The 17 days of ordeal came to an end when all the 41 trapped workers were rescued safely. The miners from Hooghly are expected to reach their residence on Sunday.
The children rescued after the Columbian plane crash in Amazon have said they lost their mother due to injuries within a day of the plane crash. They saw her dying in front of their eyes. The older siblings aged between five and 13 years knew that their mother was dead when she stopped moving but the one-year-old kept crying incessantly unaware of what had happened.
General Pedro Sanchez, who led the rescue operation of children revealed that they were found in a small forest clearing, approximately 5 kilometers (3 miles) away from the crash site. Unfortunately, the rescue teams had unknowingly passed near the children on a couple of occasions, missing them by a mere 20 to 50 meters (66 to 164 feet).
Following the crash, it took two weeks for a search team to locate the plane within a dense area of the rainforest. Tragically, the bodies of the three adults on board were recovered, but the whereabouts of the young children remained unknown.
In a heartfelt attempt to sustain the children’s strength, food boxes were dropped from helicopters into the jungle. At night, planes flew overhead, firing flares to assist the ground search crews. Moreover, the rescuers utilized speakers that transmitted a recorded message from the children’s grandmother, urging them to stay in one place.
To aid in the search efforts, Colombia’s army dispatched 150 soldiers with specially trained dogs. However, their progress was hindered by mist and dense foliage, severely limiting visibility. Numerous volunteers from Indigenous tribes also joined the search, working alongside the military.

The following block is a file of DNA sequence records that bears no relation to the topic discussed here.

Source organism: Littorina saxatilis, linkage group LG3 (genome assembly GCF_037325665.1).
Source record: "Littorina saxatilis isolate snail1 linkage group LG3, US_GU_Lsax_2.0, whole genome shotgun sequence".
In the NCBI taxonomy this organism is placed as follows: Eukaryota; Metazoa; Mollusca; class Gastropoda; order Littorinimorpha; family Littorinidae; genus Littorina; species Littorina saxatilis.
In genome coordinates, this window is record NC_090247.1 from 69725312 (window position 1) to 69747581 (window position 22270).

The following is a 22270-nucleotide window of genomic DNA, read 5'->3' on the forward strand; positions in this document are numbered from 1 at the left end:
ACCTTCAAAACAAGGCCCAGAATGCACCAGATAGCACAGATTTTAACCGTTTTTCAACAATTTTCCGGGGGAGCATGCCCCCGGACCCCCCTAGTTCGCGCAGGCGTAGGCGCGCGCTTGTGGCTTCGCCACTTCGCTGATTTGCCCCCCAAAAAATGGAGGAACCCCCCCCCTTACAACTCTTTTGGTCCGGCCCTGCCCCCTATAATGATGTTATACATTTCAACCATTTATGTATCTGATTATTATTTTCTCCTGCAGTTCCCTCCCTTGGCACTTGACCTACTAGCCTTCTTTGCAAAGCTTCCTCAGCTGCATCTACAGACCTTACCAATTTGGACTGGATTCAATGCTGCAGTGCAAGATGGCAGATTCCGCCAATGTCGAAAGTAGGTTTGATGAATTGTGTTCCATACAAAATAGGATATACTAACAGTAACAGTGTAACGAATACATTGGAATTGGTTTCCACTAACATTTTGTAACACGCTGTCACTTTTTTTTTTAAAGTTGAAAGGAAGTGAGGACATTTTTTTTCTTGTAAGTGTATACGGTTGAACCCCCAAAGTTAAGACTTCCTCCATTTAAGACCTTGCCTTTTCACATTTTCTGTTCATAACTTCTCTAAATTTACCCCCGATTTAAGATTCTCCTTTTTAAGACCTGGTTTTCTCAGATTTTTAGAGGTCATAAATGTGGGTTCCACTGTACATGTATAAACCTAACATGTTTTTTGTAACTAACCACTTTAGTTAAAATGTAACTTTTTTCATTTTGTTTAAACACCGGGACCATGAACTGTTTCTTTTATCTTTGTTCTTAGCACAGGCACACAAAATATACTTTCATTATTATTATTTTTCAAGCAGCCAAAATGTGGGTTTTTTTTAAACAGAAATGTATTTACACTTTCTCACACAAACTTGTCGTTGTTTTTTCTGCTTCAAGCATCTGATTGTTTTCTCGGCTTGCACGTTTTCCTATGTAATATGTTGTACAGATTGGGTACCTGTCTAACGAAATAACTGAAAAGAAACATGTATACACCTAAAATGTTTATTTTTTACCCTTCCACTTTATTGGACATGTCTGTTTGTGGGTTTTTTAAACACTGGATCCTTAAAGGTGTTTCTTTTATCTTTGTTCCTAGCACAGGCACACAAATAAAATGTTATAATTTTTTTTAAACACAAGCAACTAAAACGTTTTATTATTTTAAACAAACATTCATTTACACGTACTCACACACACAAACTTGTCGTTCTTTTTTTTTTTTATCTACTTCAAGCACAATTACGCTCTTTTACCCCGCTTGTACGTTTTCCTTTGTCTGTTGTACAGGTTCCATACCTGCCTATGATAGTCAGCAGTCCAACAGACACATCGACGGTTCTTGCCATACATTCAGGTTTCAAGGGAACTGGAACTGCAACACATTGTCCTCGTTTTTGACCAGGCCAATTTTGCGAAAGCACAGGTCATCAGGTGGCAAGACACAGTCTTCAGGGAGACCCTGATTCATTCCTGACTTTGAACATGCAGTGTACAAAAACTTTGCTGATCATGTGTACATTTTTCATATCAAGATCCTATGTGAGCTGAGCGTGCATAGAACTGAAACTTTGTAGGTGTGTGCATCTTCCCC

Luis Acosta, the coordinator of the Indigenous guard involved in the Amazon search, described the discovery of the children as a blend of traditional and modern techniques. He emphasized the collaboration between ancestral wisdom and Western knowledge, including both military tactics and traditional methods.
According to officials and relatives, the children sustained themselves by ingesting cassava flour, seeds, and indigenous fruits found in the rainforest. Their resilience and resourcefulness are particularly noteworthy as they are members of the Huitoto Indigenous group.
The four Indigenous children, who endured 40 days in the Amazon jungle after the plane crash, have shared limited yet distressing accounts of their ordeal with their family. One of the older siblings, 13-year-old Lesly Jacobombaire Mucutuy, recounted how their mother survived for approximately four days after the crash before succumbing to her injuries. Although further details were not provided by Manuel Ranoque, the father of the two youngest children, it is believed that their mother likely encouraged them to leave the wreckage site in order to survive.
The children, accompanied by their mother, were on a journey from the village of Araracuara in the Amazon region to the town of San Jose del Guaviare when the unfortunate plane crash occurred.
Due to the gradual and fragmented nature of the emerging details, it may take some time to fully comprehend the extent of the children’s ordeal and the actions they took to survive.
After their rescue on Friday, the children were airlifted to Bogota in a helicopter and subsequently transferred to a military hospital. There, they met with President Gustavo Petro, government and military officials, as well as their family members on Saturday, providing an opportunity for support and reunification.